‘From the Pressbox’
By Ernie Palladino
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Ernie is the author of “Lombardi and Landry.” He’ll be covering football throughout the season.
Late in a 17-13 loss to Buffalo on Dec. 15, 1990, Phil Simms lay on the field with what was later determined a broken foot.
For perhaps the first time that season, Simms heard raucous cheers from the Giants Stadium crowd. But he wasn’t uplifted, because the crowd was really yelling for backup Jeff Hostetler, delighted that the struggling Simms was now out of the picture.
We know the rest of the story. Hostetler took them all the way to the Lombardi Trophy with an unlikely win over those same Bills. The point here is that the Giants’ continued success didn’t make the Hostetler cheers that day any more tasteful. To cheer because a player went down remains as disgraceful today as it was back then.
But you know what? Those Giants shook off the fans and went about their business with their mouths closed and eyes focused on the job at hand. They didn’t grip about it. There was no whining, even from the embattled starting quarterback.
All of this brings us to today, as Mark Sanchez’ teammates have rallied around their inconsistent quarterback concerning the “unfair” treatment MetLife Stadium fans have accorded him for, well, being Sanchez.
The message here? Grow up, guys. Sanchez is supposed to be a big boy. Let the fans boo, even in the pre-game introductions as they did last Sunday in prelude to their life-and-death struggle against an undermanned Bills squad. Let them tear the joint down if that’s how they want to react to the dumb interceptions and errant throws their franchise quarterback is so prone to making.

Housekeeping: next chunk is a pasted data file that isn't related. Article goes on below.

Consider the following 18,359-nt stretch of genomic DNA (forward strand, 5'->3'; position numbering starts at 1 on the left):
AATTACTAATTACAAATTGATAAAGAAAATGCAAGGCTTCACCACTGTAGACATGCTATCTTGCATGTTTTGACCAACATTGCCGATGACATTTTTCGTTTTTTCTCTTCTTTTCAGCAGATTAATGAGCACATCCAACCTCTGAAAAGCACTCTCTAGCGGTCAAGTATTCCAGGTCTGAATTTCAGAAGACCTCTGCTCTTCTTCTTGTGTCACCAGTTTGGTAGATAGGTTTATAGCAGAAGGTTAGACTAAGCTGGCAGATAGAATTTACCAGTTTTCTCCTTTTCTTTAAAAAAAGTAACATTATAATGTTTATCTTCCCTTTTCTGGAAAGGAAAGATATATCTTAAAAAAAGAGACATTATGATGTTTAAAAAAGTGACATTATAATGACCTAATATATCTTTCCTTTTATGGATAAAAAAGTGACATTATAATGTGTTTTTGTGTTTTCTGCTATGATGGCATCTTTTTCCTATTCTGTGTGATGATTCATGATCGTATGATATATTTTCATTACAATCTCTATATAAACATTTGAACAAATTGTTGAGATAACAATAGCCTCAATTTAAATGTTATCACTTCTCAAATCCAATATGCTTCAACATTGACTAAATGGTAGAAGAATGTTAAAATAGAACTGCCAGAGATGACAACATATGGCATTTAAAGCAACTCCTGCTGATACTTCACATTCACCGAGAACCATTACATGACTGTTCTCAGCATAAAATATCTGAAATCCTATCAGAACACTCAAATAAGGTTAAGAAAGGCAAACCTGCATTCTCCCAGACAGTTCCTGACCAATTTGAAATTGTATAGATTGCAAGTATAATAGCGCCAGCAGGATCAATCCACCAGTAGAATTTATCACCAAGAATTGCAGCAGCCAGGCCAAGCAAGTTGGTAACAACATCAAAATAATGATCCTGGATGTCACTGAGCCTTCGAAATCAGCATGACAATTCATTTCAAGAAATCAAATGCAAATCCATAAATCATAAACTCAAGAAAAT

You don’t circle the wagons when that happens. You shut up, concentrate a little more, work a little harder, and get things straightened out.
Sanchez doesn’t need Jim Leonhard to defend him, especially after he nearly proved the crowd right in a perfectly horrible 8-for-20, 66-yard passing effort that was saved only by his first two of a career-high four touchdown passes in the second quarter.
Do that against Washington, and the 4-7 Redskins might just muster enough offense behind career underachiever Rex Grossman to overcome whatever Sanchez does in the second half. Keep in mind, the Redskins average only 16.6 points per game, 28th in the league.
If the Jets blow this one, Sanchez and company will deserve every bit of the booing that will occur when they arrive back home next week for Kansas City.
It’s just life in the big city. But that’s how the Jets have always handled things. Such a difference from their stadium co-inhabitants. When Brandon Jacobs stupidly opened his mouth about mistreatment from the fans, coach Tom Coughlin basically said, “Hey, start making plays and the booing will stop.”
From his teammates? Silence. Appropriate silence.
The only talking came from Antrel Rolle, who admitted he had a private, measured sitdown with Jacobs. Even the emotional, opinionated Rolle knew enough that battling the fans when you’re playing bad football is a no-win situation.
Phil Simms and his championship teammates learned that a few football generations back.
At least Sanchez isn’t hearing it while laying on the field with a busted foot.
Did Sanchez’s teammates start a fight they can’t win? Be heard in the comments below…